Do you like my new picture?  I pulled it out of a photo in which I was surrounded by my family, so I enlarged it, and enlarged it some more until it got large enough to use,  thus the blurriness.  But blurriness is preferable to detail so I think I’ll use it a while.  Besides it is not as old as the other one.  I’ll clarify that.  I am older in this picture but the picture is not as old.  Just last year.

A couple weeks ago I started writing a series of blogs called “Racial Issues and Me.”  A wave of changes knocked me off the subject.    The change in the Word Press editor has been troublesome.  I’m still not fully confident of just what to do.  I have had a change in computers and workspace.  And for some reason I’m not even recognized by Word Press!  I had to register through Google whatever that means.  Anyway I got here – and I’m on my old editor.  At least, sort of.  It’s the one that came up first click of the button.  Go figger!

The Republican Convention is giving me courage to stick my finger in the air to see if there is life in America.  I think there might be, so I’m going to fight a battle or two.  I think I will even call a Happiness Engineer and see if they can remember me.  Maybe I shouldn’t have paid them a month early.  If I were late they might look for me.

I’ve not completed my purpose for the “Racial Issues and Me” series.  So I’m going to get back to that subject.

In these posts I have referred to Blacks as Blacks but I wasn’t sure whether that was the preferred term here in 2020.  I noticed one of my black blogging friends referred to himself as Black/African American.  That did nothing to straighten me out.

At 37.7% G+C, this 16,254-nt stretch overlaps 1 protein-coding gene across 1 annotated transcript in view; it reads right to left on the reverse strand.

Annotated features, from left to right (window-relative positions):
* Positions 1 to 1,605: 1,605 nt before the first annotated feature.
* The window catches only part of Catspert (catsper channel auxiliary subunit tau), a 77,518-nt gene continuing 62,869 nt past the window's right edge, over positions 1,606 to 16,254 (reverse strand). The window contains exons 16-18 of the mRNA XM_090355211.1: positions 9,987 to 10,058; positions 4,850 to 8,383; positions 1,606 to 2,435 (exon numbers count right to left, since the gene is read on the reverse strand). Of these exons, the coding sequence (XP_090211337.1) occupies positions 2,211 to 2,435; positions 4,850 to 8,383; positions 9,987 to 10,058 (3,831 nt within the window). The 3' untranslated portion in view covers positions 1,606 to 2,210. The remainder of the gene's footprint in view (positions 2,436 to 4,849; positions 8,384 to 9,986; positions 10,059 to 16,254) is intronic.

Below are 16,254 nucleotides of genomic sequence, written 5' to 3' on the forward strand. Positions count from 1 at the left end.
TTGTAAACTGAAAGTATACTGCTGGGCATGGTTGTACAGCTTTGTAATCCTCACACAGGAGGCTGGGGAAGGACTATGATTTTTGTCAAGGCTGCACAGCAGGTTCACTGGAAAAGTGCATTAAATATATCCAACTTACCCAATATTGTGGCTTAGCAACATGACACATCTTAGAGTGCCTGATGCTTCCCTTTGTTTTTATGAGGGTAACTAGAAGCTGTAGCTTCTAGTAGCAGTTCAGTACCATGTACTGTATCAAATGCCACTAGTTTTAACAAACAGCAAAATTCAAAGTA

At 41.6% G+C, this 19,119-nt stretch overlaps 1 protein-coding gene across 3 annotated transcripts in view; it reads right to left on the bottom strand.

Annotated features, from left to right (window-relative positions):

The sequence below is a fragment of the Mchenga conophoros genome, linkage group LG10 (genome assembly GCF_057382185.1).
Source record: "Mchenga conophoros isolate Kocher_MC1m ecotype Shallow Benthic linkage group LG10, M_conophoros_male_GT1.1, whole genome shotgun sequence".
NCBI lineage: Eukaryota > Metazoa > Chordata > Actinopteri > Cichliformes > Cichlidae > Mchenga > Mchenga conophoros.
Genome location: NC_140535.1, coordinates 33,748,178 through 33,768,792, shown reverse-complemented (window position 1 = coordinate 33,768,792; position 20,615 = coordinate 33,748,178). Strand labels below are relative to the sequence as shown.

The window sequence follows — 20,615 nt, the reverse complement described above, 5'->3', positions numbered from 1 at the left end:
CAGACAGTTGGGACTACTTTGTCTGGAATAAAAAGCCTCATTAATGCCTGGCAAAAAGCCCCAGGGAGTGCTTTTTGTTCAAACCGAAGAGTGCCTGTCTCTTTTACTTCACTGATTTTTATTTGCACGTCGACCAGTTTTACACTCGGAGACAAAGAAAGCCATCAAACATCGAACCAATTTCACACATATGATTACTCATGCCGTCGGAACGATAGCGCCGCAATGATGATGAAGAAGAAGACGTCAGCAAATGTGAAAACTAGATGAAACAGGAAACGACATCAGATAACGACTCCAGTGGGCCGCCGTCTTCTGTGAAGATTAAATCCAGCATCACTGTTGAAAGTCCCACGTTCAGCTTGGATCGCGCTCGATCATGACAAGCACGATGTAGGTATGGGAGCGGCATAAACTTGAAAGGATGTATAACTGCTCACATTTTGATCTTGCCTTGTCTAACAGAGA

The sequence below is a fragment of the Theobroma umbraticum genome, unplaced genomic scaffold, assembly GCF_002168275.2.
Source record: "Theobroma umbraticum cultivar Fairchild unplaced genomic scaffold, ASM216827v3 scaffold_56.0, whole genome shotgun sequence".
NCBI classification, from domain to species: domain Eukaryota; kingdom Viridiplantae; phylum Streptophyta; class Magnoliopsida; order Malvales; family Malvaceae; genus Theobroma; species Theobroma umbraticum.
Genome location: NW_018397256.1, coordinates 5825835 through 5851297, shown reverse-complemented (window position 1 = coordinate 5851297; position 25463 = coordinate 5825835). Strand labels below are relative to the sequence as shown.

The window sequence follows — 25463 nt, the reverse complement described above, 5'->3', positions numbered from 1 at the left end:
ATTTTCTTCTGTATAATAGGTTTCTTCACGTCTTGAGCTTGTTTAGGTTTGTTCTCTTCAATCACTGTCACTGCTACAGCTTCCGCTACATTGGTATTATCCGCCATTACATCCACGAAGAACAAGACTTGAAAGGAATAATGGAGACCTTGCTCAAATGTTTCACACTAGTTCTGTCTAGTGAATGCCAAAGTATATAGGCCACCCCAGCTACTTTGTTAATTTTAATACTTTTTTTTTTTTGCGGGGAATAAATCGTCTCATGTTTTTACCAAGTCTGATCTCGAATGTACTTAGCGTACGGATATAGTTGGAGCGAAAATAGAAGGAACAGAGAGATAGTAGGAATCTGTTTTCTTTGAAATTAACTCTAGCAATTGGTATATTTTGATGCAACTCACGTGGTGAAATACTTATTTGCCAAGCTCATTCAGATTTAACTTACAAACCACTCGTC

So I went on line.  Found someone who understood my position exactly HERE

That writer states: “Many white people find it difficult to find the
words for discussing racial issues. Sometimes
they are afraid of using particular words for
fear of offending someone and saying
something that is apparently, but not
intentionally, rude.”  Further down in the article, he says that “Black” began to be the chosen term as used in the slogan “Black is Beautiful.”    So now, Black folks, I will call you Black – if I have to recognize skin color in any setting.  I guess I have to when that is my subject.  In real life let’s just all be Mixed Race.  Some mixed a bit more than others.  Some of us are mixed just about the amount to be like Jesus when he had skin on.  😀

Meanwhile as applied to Economics, it helps to keep white folks wanting to look like black folks, and black folks wanting to look like white folks.  Pours piles of money in the bleach, color, curl, straighten hair products, tanning and botox industries.

And hair lengtheners!  They sure untame a plain jane!

About oneta hayes

ABOUT ME Hello. To various folks I am Neat’nee, Mom, Grandma Neta, Gramma, Aunt Neta, Aunt Noni, Aunt Neno, and Aunt Neto (lots of varieties from little nieces and nephews). To some I’m more like “Didn’t you used to be my teacher?” or “Don’t I know you from someplace?” To you, perhaps, I am a Fellow Blogger. Not “fellow” like a male or a guy, but “fellow” like a companion or an adventurer. I would choose to be Grandma Blogger, and have you pull up a chair, my website before you, while I tell you of some days of yore. I have experienced life much differently than most of you. It was and is a good life. I hope to share nuggets of appreciation for those who have gone before me and those who come after me. By necessity you are among those who come after me and I will tell you of those who came before. Once upon a time in a little house on a prairie - oops, change that lest I commit plagiarism - and change that “house on the prairie” to “dugout on the prairie.” So my story begins...
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  1. I like your new picture, Oneta. You have a great smile. 😀

    • oneta hayes says: